Title: Message


• Before churches and monasteries were torched and destroyed, all precious treasures that could be removed were looted and they are already available on the illegal world antiquities market

During the five year-long "peace" under the rule of the international military and civil protectorate, approximately 150 Serbian Orthodox holy shrines - churches, chapels and monasteries - have been destroyed or desecrated, 20 percent of them originating in the 13th and 14th centuries and part of the world cultural heritage. Destroyed with them were more than 10,000 icons, church art and liturgical objects. On the other hand, immediately prior to torching or dynamiting by Albanian hordes, all precious treasures of value to the world's heritage were looted from many church treasuries and are already being sold on the illegal world market of antiquities and works of art, old manuscripts and other rarities.

"Unfortunately even after the horrible pogrom against the Serb population from March 17-20, the vandalism and looting of remaining Orthodox buildings continued. We have also learned that the same Albanians who participated in the torching and destruction of Orthodox holy shrines first stole a large number of valuable icons, icon lamps, manuscripts and other valuable church articles. We assume that these stolen works of art will also be sold on the black market, as has previously been the case," noted the Information Service of Diocese of Raska-Prizren and Kosovo-Metohija.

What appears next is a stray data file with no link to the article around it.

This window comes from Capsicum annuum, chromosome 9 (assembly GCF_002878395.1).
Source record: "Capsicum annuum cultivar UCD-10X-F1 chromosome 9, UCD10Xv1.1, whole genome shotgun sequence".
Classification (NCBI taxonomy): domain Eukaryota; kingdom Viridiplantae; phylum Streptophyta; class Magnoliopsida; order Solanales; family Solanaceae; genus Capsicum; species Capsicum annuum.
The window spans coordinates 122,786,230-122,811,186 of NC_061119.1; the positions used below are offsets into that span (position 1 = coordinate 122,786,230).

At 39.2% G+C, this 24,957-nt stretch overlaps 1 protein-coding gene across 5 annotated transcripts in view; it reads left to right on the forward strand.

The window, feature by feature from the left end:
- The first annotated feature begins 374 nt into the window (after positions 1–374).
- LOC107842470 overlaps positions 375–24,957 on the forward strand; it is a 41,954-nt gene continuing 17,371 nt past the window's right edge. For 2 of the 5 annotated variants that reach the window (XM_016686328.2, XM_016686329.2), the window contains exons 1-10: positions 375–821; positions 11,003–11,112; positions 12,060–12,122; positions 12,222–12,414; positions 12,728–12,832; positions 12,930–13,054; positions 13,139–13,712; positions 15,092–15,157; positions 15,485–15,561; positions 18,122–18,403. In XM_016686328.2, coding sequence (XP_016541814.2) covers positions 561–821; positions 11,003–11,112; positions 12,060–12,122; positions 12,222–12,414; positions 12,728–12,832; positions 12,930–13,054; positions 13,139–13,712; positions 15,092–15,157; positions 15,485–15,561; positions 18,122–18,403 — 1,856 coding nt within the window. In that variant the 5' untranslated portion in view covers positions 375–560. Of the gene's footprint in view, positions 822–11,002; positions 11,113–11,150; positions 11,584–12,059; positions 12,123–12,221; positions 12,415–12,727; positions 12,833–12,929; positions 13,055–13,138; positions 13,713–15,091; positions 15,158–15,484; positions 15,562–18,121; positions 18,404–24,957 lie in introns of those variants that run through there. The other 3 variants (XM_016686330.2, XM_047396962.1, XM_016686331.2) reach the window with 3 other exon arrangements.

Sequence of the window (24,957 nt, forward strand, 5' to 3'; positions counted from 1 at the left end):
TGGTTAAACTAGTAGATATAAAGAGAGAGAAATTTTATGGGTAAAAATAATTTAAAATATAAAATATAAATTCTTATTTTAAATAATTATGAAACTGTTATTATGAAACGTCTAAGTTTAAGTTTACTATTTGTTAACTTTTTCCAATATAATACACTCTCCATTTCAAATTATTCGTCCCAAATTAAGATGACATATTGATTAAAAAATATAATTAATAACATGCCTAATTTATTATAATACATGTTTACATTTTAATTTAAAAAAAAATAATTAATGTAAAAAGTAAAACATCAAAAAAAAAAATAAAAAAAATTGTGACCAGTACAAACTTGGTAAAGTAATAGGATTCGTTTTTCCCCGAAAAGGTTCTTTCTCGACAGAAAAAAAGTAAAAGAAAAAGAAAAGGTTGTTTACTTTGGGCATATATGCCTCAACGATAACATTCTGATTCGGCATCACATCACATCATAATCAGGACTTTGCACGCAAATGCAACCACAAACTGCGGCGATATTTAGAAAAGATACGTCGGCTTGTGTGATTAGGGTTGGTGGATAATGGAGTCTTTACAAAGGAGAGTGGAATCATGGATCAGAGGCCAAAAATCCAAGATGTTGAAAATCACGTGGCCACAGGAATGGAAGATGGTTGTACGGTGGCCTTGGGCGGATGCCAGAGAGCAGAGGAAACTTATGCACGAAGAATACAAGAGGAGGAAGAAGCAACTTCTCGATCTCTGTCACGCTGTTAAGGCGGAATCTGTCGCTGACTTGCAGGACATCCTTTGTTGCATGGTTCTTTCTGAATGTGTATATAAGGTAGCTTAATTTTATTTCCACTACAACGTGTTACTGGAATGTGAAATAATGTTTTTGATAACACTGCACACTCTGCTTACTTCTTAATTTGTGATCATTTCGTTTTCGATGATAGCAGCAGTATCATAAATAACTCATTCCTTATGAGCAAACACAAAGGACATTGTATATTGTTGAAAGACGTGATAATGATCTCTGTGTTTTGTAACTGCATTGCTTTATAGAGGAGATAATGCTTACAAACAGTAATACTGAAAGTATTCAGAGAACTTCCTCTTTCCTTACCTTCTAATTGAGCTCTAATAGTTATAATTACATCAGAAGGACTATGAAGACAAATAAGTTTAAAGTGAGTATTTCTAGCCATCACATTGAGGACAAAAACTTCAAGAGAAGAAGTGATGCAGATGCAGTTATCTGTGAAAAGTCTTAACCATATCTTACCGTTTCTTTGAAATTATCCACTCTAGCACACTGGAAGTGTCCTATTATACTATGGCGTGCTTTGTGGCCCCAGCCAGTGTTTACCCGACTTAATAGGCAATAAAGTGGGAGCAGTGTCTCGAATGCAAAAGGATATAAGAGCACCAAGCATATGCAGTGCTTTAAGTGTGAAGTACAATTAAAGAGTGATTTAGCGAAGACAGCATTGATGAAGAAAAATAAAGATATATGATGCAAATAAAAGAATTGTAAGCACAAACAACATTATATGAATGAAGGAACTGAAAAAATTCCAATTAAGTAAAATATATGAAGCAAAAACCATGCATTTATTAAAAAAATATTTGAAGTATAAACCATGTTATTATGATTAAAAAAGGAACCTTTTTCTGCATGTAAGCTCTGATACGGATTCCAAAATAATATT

No one is guarding the border

A Serb from UNMIK's multiethnic Kosovo police told "Vesti" that "the thieves of Serbian art are from among the ranks of criminal groups in Kosovo and Metohija, which are numerous because the high degree of criminal activity in Kosovo society is a given fact, beginning with illegal trade in drugs, tobacco, white slaves and heritage artifacts". Thus, the remaining Orthodox churches in the province which are located outside the Serb enclaves, he says, "are exposed to the mercilessness of these groups despite the physical protection of KFOR". Another serious problem, our source said, is "the highly porous borders with the Republic of Albania and Macedonia which no one is seriously guarding".

The Information Service adds that the Diocese has appealed to UNMIK and KFOR to prevent the looting of Orthodox Christian church and cultural treasures. This is confirmed by a recent UNMIK police report stating that "three stolen bells and the main door from one of the torched Orthodox churches have been recovered near Pristina" and would be returned to the Diocese of Raska and Prizren.

In Podujevo Czech KFOR soldiers confiscated the stolen bell from St. Elijah Church in Podujevo from an Albanian family. Albanian representatives came to the KFOR base no less then three times asking that the bell be returned to them, claiming that it belonged to the municipality of Podujevo. The Czech battalion, however, refused and delivered the bell, a gift to the Podujevo church from Serbian King Alexander I Karadjordjevic in 1932, to Gracanica Monastery.

Serbian Patriarch's appeal

Serbian Orthodox Church leader Patriarch Pavle addressed the KFOR commander and the UNMIK chief at that time to undertake measures within their power "to stop the theft of icons, liturgical books and other exceptionally valuable church artifacts from Kosovo and Metohija", pointing out that the treasures had been found "on the so-called black market of antiquities and art objects in several European countries".